AEIOU putting the letters in speech for autistic kids
JAXON is a normal four-year old boy. He loves watching Paw Patrol, building Lego masterpieces and playing with cars.
Prior to celebrating his fourth birthday, Jaxon's Mum, Lynette noticed his growing frustrations over unsuccessful attempts at communicating and expressing himself.
"He's so intelligent - he knew the full alphabet for ages, but he just had trouble saying it,” Ms Phillips said. "All the tests took a few months and he was officially diagnosed with autism last September.”
Autism spectrum is a condition that affects social and communication skills, with statistics revealing that one in seventy people are diagnosed.
Experts note that early intervention can assist a child in developing fundamental skills and improve the overall quality of life, something that the AEIOU Foundation aims to achieve.
Although Ms Phillips is a mother of four, she reveals that with Jaxon, it felt as though she was studying the parenting rulebook all over again. Fuelled by love, Ms Phillips tried a range of options, all of which were unsuccessful, until she enrolled Jaxon in AEIOU.
"We wanted to do everything we could to help him,” Ms Phillips said. "AEIOU are all play-based, so he doesn't realise he's learning and it's not a big, scary office.
AEIOU hosted an Open Day at their new Bundaberg community centre on Monday, as they plan to expand the specialty childcare to cater for 24 children, a huge increase from their current 12 capacity.
Typical childcare centres have a ratio of one learning facilitator to eleven children, whilst AEIOU devote their attention by placing one to two facilititators with two to three children.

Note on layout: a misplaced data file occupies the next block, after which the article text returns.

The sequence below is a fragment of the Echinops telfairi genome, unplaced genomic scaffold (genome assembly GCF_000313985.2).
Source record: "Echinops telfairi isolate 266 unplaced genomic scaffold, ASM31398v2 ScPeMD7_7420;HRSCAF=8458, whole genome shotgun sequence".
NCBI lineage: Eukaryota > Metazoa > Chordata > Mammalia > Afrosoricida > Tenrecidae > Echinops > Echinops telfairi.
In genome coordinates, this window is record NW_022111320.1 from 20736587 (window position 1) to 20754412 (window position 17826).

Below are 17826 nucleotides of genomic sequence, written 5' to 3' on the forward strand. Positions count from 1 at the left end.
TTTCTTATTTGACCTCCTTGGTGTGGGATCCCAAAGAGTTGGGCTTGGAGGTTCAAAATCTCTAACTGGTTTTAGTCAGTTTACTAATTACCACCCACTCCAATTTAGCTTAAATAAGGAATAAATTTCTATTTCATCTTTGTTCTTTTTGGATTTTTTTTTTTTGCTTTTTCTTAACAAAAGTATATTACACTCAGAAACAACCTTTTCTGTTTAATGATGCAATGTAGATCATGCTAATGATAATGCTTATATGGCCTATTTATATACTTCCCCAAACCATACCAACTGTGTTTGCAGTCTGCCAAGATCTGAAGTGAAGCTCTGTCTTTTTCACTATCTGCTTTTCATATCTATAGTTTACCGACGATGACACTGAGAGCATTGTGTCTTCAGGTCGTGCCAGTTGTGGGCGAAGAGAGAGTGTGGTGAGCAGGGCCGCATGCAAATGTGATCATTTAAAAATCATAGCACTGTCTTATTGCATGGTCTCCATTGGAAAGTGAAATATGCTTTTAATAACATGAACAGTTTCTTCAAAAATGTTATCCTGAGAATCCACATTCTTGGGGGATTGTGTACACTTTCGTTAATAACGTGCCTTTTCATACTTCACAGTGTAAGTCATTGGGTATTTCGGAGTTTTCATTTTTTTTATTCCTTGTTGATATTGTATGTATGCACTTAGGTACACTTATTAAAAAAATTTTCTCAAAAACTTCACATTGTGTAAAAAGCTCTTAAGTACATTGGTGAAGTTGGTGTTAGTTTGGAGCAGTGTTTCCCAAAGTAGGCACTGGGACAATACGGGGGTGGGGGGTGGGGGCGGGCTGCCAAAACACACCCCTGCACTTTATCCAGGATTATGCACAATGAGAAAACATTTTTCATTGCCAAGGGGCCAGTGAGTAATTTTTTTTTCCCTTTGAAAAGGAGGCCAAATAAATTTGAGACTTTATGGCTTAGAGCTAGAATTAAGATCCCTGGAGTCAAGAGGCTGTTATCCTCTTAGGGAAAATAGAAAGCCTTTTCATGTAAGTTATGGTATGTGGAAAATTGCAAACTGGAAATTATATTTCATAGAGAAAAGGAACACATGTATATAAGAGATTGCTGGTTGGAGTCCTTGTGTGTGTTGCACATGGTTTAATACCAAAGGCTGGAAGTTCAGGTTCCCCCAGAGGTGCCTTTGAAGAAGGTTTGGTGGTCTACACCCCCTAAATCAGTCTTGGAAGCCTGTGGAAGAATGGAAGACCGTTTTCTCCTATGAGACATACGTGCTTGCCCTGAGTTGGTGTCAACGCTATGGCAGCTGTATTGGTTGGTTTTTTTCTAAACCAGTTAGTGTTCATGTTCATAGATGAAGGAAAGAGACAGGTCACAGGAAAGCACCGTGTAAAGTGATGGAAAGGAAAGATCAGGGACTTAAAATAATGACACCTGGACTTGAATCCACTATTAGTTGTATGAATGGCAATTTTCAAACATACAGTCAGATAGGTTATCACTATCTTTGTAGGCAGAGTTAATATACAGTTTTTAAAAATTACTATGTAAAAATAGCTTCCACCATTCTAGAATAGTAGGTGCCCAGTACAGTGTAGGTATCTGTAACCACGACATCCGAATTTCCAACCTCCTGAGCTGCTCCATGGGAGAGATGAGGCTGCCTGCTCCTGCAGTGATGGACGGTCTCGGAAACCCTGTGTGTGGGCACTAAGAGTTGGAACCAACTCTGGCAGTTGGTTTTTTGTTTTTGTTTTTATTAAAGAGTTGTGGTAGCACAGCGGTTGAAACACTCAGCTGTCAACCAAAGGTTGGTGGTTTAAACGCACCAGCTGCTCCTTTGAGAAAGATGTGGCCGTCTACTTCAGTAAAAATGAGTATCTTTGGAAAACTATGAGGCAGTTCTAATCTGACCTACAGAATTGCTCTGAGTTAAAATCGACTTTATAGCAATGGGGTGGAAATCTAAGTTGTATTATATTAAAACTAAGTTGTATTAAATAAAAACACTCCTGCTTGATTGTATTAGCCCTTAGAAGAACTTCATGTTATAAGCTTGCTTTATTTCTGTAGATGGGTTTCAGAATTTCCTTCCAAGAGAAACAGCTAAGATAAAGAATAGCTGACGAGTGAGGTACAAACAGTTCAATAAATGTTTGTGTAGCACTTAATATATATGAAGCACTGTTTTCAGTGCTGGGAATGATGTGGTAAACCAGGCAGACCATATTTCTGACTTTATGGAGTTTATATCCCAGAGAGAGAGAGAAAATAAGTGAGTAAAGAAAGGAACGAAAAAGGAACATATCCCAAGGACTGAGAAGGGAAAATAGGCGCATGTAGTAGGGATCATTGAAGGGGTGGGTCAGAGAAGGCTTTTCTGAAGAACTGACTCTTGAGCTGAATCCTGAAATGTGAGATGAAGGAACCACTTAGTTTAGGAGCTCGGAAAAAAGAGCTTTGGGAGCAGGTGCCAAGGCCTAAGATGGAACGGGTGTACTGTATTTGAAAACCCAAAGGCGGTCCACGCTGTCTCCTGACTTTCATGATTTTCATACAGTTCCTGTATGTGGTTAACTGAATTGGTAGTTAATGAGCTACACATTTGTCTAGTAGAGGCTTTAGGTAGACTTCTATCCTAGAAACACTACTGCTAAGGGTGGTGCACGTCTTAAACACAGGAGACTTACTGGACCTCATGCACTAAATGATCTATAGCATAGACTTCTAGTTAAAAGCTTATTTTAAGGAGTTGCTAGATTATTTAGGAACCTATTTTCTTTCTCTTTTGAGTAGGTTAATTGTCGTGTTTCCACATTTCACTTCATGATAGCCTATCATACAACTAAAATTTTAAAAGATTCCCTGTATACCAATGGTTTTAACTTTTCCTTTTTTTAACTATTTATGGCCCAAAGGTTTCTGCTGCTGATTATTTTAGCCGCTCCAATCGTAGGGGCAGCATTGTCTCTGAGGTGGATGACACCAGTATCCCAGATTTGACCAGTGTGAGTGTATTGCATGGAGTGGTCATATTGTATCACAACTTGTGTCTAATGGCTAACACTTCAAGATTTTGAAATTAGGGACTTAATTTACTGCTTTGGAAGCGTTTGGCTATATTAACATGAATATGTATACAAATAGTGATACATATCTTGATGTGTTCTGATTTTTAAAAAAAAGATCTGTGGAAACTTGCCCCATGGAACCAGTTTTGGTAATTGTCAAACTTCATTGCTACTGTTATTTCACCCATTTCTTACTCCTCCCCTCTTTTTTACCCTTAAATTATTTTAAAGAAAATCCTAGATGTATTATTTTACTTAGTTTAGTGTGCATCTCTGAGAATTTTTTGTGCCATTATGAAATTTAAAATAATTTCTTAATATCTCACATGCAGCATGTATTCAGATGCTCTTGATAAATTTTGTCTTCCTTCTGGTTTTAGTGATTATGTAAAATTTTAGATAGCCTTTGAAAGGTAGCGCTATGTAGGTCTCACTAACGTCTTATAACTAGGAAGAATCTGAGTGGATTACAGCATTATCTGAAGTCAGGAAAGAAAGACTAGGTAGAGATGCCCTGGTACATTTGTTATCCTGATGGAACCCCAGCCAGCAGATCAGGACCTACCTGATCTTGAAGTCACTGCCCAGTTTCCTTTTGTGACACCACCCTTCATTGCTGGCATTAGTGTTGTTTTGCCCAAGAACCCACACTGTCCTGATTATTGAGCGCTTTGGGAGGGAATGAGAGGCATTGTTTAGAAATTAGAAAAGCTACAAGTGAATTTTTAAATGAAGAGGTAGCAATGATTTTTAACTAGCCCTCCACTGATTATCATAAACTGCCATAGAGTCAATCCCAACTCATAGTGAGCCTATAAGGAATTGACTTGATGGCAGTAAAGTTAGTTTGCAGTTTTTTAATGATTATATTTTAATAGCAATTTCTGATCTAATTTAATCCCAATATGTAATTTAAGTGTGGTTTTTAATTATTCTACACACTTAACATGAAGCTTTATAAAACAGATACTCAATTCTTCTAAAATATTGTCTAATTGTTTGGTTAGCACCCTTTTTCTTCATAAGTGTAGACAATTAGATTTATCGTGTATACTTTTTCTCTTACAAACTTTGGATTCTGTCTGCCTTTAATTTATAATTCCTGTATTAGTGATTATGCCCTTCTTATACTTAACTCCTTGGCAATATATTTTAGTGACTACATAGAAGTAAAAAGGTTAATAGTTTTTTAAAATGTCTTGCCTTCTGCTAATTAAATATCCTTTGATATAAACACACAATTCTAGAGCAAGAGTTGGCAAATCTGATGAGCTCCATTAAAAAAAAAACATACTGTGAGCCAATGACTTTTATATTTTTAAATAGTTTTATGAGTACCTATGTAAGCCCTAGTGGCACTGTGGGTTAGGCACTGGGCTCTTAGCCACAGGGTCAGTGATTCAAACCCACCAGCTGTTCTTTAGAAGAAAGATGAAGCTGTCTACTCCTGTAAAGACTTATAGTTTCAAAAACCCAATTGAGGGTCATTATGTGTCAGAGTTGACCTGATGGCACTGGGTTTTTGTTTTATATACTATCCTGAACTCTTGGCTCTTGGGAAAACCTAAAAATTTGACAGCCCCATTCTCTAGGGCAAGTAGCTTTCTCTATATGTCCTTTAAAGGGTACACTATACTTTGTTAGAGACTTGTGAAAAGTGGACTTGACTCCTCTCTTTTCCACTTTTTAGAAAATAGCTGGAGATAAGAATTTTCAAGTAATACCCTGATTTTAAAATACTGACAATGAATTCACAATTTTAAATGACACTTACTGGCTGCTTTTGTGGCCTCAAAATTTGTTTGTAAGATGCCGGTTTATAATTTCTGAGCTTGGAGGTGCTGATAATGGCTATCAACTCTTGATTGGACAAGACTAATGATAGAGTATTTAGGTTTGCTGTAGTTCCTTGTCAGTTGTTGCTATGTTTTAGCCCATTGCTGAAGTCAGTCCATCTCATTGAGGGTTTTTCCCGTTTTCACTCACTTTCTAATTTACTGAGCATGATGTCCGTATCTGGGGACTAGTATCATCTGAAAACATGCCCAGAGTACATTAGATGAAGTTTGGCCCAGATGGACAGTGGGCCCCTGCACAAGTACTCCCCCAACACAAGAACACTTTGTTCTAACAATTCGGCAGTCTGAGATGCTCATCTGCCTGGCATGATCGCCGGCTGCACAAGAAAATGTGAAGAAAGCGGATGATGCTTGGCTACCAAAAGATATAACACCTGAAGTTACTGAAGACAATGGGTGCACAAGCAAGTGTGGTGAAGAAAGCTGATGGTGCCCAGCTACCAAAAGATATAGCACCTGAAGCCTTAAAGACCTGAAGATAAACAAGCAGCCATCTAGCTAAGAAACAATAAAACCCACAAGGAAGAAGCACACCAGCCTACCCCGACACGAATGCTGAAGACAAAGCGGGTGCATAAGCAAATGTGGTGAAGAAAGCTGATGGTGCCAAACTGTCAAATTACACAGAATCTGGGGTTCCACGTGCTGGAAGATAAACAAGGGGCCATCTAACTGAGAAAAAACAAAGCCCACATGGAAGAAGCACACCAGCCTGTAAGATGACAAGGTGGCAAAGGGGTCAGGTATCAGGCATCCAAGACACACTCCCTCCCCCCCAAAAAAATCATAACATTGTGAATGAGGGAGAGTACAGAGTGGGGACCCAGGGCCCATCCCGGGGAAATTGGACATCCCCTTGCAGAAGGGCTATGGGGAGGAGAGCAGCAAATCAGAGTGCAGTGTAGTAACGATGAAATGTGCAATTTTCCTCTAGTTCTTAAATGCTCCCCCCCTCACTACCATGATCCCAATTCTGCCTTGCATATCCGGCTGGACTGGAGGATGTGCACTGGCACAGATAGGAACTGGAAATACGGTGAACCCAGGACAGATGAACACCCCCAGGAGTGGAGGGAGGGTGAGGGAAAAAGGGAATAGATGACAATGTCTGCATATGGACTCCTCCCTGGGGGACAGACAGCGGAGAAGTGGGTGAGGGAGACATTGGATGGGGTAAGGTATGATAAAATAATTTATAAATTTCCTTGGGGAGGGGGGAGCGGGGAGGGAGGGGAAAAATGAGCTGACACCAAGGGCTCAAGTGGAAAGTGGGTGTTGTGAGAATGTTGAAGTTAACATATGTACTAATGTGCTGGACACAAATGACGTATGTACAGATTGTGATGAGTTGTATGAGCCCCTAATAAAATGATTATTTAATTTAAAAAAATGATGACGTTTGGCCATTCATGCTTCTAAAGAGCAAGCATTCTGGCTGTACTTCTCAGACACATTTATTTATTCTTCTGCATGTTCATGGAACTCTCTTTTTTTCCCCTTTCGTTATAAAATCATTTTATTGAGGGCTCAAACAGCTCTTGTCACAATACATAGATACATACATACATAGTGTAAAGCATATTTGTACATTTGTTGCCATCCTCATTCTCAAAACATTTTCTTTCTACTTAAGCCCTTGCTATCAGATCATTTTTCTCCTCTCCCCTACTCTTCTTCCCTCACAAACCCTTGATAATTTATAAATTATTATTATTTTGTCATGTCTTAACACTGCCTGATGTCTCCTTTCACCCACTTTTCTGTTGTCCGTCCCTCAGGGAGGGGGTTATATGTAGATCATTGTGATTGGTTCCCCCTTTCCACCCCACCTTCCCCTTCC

Centre Manager, Amanda Rogers believes the success rate is due to the curriculum and rather than teaching children about speech and sound, they aim to educate basic life skills, that will prepare them for Prep or Grade one.
"We use goal-setting as a way to keep a routine, take away the stress and just to educate the kids on how to sit down at the table for dinner or brush their teeth,” Ms Rogers said. "Interacting with peers is a big thing, especially when starting school, so we teach them how to regulate emotions, how to react when someone says no and join or exit a game appropriately.”
Prior to Jaxon's enrolment, his vocabulary consisted of 30 words, he was petrified of crowds and he had major food aversions. Fast forward to the present day - Jaxon follows a daily routine and engages well with children at the centre and his big brother's school.
Ms Phillips fully advocates the special work that the 'profit-for-purpose' organisation does for children and families and is excited to see Jaxon's progress continue.
"It's been so wonderful to see the progress Jaxon has made in such a short amount of time,” Ms Phillips said. "The ladies are so lovely and they really know what they are doing.
It's been really lifechanging for him, but for us as well.”